If you are planning to take a road trip with an infant you may already be feeling stressed about what lies ahead but you really don’t need to. There will be plenty of times when you will want to take your baby to visit grandparents or on vacation and there are many options that cater to families and even offer childcare services.
It may come as a surprise to you to learn about a few simple things you can do to keep your little one as quiet and relaxed as possible during your trip. Whether your planning a three hour trip of a three-week trip here are 10 tips from the best DWI lawyer that is sure to make a difference in enjoying your vacation.
1. Be a Team
One person will need to drive so that the other person can sit in the back with the baby. This can ensure any issues are dealt with before they become a problem, such as curing boredom, wiping up little messes, preparing bottles and so on – all of these little things can keep those wheels turning rather than having to stop for numerous breaks.
Then there is that timeless advice of ‘sleeping when the baby sleeps’ that applies to a road trip in just the same way. If the baby is having a nap the person in the back should do the same so that they will feel refreshed and able to switch roles with the driver when need be.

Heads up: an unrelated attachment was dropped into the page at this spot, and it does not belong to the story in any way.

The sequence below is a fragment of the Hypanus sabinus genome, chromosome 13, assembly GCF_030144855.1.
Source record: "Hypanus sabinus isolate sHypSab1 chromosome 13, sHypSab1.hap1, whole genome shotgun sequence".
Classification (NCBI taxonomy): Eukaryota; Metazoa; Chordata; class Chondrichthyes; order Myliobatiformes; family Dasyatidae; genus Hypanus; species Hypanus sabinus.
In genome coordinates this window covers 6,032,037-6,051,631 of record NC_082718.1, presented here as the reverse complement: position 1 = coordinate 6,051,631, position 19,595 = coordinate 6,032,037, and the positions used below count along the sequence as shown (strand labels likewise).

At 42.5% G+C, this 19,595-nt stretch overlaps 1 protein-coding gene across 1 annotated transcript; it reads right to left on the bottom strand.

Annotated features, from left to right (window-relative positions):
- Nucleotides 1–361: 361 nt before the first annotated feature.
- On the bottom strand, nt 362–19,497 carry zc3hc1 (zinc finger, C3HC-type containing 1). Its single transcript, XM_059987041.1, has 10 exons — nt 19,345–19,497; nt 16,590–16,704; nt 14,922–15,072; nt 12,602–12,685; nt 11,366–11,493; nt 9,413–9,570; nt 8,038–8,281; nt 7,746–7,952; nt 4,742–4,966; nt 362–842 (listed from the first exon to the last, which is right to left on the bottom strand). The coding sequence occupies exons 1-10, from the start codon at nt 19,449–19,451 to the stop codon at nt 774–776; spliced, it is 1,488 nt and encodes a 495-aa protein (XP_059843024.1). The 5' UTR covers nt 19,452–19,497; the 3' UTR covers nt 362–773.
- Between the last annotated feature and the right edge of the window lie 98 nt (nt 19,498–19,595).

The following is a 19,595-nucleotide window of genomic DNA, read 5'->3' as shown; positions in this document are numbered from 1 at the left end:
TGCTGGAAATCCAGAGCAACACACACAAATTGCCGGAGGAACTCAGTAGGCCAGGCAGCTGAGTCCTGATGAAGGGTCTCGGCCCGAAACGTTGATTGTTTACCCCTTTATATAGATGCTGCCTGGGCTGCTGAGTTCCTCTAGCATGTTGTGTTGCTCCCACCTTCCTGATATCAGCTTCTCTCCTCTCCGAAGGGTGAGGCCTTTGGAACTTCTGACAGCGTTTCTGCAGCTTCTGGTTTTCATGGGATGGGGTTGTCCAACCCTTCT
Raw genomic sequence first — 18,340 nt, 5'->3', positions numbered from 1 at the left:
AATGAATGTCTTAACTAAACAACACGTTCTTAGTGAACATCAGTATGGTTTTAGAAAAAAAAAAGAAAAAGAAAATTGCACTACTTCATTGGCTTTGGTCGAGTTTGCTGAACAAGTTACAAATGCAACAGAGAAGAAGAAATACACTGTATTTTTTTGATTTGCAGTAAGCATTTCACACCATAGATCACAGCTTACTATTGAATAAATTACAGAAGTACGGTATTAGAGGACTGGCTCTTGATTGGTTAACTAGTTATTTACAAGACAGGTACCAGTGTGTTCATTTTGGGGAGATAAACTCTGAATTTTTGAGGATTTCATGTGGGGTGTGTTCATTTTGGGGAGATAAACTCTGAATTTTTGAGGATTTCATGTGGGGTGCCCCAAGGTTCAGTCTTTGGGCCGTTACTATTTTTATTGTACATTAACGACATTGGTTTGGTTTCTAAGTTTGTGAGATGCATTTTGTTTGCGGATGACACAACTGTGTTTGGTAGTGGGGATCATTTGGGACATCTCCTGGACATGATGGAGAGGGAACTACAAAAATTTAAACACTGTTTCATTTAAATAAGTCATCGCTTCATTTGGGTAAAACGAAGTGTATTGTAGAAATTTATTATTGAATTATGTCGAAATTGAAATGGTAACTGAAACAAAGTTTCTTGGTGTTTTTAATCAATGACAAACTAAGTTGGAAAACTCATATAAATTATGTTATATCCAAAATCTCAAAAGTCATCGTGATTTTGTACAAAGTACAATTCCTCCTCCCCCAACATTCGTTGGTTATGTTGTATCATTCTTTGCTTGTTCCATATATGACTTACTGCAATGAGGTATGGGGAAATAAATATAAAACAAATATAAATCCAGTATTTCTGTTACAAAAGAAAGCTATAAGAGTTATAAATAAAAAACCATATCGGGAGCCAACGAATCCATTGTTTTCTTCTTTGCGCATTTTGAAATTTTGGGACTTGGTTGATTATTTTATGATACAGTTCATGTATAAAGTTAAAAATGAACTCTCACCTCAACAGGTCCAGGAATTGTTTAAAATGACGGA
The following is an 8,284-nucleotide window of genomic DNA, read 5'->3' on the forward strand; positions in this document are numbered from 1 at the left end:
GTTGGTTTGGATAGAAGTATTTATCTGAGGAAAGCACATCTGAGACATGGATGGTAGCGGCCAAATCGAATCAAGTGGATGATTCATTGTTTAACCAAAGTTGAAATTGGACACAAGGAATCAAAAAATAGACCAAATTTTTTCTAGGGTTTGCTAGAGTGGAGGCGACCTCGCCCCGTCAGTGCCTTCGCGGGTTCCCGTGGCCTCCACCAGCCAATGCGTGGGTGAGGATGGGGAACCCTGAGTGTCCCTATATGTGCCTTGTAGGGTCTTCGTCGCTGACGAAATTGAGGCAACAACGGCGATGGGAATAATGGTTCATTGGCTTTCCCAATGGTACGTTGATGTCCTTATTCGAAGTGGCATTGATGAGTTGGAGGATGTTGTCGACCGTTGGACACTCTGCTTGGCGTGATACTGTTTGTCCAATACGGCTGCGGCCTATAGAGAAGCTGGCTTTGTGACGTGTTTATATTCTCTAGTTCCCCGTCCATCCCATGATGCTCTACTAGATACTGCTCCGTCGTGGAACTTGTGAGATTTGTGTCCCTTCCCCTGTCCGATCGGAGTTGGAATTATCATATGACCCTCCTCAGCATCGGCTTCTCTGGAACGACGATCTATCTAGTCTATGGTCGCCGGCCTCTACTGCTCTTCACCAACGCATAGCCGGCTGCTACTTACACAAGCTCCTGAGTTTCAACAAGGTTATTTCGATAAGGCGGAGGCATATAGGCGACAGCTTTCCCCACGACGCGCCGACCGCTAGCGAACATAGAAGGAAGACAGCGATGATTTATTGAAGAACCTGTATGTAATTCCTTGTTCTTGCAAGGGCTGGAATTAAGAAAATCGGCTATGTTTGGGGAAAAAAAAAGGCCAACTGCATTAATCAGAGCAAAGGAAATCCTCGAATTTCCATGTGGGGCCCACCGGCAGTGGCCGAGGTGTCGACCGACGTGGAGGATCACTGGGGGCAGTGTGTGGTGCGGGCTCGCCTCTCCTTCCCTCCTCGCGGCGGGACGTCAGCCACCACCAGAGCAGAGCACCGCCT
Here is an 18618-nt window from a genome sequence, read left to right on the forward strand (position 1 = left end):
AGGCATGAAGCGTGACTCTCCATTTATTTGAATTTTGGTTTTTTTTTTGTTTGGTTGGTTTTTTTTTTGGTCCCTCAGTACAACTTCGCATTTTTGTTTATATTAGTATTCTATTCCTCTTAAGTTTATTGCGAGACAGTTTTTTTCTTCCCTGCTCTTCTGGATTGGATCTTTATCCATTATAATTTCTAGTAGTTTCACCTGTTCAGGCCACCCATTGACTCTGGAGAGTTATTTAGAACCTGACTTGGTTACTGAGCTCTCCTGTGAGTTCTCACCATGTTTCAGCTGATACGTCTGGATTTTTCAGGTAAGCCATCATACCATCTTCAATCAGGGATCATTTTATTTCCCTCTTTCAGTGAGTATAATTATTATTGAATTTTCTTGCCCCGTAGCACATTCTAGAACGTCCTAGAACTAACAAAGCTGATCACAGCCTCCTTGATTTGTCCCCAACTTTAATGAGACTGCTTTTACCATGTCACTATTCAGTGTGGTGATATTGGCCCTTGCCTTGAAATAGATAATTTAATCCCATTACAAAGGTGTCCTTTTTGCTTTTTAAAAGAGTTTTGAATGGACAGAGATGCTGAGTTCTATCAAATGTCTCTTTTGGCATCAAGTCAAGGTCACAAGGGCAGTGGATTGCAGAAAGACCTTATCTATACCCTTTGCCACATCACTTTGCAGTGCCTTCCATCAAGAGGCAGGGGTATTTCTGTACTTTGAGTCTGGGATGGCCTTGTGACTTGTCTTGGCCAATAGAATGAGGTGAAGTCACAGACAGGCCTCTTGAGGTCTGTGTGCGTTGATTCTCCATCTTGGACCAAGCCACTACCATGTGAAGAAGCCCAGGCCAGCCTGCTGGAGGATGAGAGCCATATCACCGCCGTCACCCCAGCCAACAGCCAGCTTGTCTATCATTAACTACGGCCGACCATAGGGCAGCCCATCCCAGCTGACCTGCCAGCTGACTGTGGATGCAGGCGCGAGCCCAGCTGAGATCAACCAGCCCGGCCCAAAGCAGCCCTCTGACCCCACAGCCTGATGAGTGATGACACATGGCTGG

2. Keep Expectations in Check
Lots of things can go wrong when you take a road trip, such as a flat tire, a turn in the weather and so forth – however, these smaller problems can become huge if you have a screaming infant in the middle of it all. Keep this in mind from the start and try to keep a sense of humor so that tension can easily be alleviated. After all, whether you view it as an adventure or a disaster is really up to you.
3. Do a Good Chunk of the Driving at Night
Granted, it may put you out a little, but the idea of having a screaming baby in the car without any sign of an exit would be a whole lot worse. When you drive at night your little one will spend most of their time sleeping and won’t wake up as much for feeds and changing. This means that you will be able to cover longer distances before you need to stop for a break.
If you concede the departure time with bedtime this can work exceptionally well. Take your child through the whole routine (bath time, pajamas, bedtime story – whatever it is you normally do) but put the baby to sleep in the car seat rather than their normal crib.
Drive as far as you feel able while the baby sleeps but make sure you switch drivers and rest when you need to so that the person driving is always alert.
4. Plan Your Breaks and Make Them Regular
You may be able to manage a 6-hour stretch without using the bathroom or having something to eat, but you can be sure that the baby isn’t up to your endurance levels. Plan stops for every 1 to 3 hours at daytime and every 3 hours at night so that you can change your baby, have something to eat and do a quick clean up if your baby needs it.
So that you don’t waste time with stops you don’t really need, make a checklist of items you need every break stop – you could include things like diapers, clothes or stocking up on key supplies.